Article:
The smaller the group, the more grandiose the name. And so, here also, in this case, there is a “church body” that consists of less than fifteen micro-congregations, if that many, and because they have some micro outpost in the Caribbean and in Africa and/or elsewhere, they have decided to use the name “Lutheran Church—International.” To my knowledge, no group of Lutherans have ever taken such an arrogant step and claimed “international” status.It certainly is an unusual name. After glancing at its web site, however, I must say that, even though it is a small group of churches, mostly in the eastern United States, it does have several churches in other countries. I guess, just putting myself in someone else's shoe for a moment, if I were a member of a church in Venezuela, I'm not sure it would sit well with me for the church body to be of another country. So maybe the Lutheran Church-International isn't being arrogant so much as it is simply being accurate.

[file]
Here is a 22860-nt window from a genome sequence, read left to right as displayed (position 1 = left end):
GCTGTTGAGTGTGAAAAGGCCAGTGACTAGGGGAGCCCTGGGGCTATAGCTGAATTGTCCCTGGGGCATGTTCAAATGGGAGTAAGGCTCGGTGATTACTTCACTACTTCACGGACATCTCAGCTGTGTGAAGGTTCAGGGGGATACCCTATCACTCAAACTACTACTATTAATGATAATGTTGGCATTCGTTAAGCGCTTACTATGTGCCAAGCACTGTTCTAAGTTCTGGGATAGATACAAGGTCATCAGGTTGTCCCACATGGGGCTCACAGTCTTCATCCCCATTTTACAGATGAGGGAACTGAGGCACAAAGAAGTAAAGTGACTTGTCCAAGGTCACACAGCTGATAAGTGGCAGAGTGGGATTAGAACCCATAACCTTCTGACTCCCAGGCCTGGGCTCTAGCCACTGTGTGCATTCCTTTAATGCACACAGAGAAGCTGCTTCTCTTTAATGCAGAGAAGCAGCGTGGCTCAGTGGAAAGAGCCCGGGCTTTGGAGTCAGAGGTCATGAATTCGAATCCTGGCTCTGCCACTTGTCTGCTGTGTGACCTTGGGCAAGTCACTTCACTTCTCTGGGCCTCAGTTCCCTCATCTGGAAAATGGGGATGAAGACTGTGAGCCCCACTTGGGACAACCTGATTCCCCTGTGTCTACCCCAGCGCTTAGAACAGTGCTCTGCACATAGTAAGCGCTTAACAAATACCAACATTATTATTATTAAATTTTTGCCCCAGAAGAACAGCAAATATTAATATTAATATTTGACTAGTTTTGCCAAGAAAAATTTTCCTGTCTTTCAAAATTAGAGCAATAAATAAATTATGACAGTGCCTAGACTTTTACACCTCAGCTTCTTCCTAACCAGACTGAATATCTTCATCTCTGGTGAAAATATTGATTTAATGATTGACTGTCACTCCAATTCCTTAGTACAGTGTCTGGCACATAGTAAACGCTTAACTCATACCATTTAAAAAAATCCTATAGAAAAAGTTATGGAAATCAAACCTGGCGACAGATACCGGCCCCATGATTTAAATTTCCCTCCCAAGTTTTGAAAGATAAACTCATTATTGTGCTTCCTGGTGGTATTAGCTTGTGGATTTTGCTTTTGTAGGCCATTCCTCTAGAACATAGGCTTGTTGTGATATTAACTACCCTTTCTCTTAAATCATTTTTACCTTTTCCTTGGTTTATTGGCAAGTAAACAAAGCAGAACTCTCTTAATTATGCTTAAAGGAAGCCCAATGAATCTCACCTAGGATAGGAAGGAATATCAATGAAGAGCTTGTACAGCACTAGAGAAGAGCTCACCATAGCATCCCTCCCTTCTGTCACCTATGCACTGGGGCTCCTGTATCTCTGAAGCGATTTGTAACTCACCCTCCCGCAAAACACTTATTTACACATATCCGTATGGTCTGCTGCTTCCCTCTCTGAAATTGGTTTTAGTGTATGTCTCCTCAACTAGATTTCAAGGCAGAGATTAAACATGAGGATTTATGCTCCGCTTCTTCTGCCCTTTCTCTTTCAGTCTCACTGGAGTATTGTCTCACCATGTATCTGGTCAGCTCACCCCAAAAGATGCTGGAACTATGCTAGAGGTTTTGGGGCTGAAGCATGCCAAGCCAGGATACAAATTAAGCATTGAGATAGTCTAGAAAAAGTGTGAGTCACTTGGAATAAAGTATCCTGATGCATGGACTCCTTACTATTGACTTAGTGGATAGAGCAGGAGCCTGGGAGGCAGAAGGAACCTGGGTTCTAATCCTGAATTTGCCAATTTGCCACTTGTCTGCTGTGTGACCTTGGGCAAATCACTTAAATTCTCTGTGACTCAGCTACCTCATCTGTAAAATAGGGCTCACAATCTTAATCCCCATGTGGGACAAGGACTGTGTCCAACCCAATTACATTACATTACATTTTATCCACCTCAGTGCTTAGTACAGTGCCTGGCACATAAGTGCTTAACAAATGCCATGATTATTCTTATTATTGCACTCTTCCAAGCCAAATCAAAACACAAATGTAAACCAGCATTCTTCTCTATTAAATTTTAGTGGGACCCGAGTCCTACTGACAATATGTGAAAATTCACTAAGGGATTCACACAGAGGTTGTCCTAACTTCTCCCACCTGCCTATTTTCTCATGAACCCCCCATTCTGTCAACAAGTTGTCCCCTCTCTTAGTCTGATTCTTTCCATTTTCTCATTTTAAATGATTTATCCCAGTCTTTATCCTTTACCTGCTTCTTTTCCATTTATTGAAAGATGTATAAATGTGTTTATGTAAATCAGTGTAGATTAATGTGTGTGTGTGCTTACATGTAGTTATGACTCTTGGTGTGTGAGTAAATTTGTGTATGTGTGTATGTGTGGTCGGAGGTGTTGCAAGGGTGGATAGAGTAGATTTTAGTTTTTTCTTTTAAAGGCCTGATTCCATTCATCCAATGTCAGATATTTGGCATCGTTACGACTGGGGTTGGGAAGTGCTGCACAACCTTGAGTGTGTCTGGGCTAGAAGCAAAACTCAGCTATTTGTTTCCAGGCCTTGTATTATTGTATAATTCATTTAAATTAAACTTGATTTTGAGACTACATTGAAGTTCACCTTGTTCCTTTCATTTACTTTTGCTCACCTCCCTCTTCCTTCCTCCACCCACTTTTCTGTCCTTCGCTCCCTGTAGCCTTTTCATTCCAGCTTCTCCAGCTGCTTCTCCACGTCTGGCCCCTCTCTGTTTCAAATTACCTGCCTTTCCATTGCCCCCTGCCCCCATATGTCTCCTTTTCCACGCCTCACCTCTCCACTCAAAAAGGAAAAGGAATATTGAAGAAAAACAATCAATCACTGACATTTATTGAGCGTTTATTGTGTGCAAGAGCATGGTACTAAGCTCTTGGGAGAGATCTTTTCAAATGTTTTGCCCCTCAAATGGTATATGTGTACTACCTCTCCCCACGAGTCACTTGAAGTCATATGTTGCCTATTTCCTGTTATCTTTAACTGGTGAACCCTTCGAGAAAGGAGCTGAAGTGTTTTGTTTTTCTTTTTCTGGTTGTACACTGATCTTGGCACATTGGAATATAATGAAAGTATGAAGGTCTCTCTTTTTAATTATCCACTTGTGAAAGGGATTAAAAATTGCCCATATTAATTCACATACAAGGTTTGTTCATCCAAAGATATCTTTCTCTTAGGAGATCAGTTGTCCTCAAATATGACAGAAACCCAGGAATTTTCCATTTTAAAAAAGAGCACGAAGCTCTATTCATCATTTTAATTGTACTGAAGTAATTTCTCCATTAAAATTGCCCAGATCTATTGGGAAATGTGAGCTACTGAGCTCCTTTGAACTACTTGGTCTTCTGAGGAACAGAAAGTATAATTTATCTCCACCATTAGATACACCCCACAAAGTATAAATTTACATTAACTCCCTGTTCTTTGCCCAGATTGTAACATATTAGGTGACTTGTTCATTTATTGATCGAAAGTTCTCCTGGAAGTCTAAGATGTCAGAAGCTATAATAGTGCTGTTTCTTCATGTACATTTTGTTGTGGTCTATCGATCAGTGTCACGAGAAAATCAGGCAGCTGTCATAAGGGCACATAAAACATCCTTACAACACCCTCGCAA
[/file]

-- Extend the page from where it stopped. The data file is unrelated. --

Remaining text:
Also, I admit that the LC-I is a micro-synod, but I don't see why it is necessary for McCain to emphasize that its churches are "micro-congregations." More than once in my life (and my whole life-since infant baptism-has been LC-MS) I have been a member of a numerically small church, and I don't think I would appreciate the claim that I was merely part of a "micro-congregation." This line of thinking seems frighteningly akin to the idea that in the LC-MS structuring, the megachurches should have more political representation.
Finally, the umbrage McCain takes at the arrogant and unprecedented step of claiming "international" status is kind of funny coming from one who is part of the bureaucracy of a church whose headquarters is called The International Center.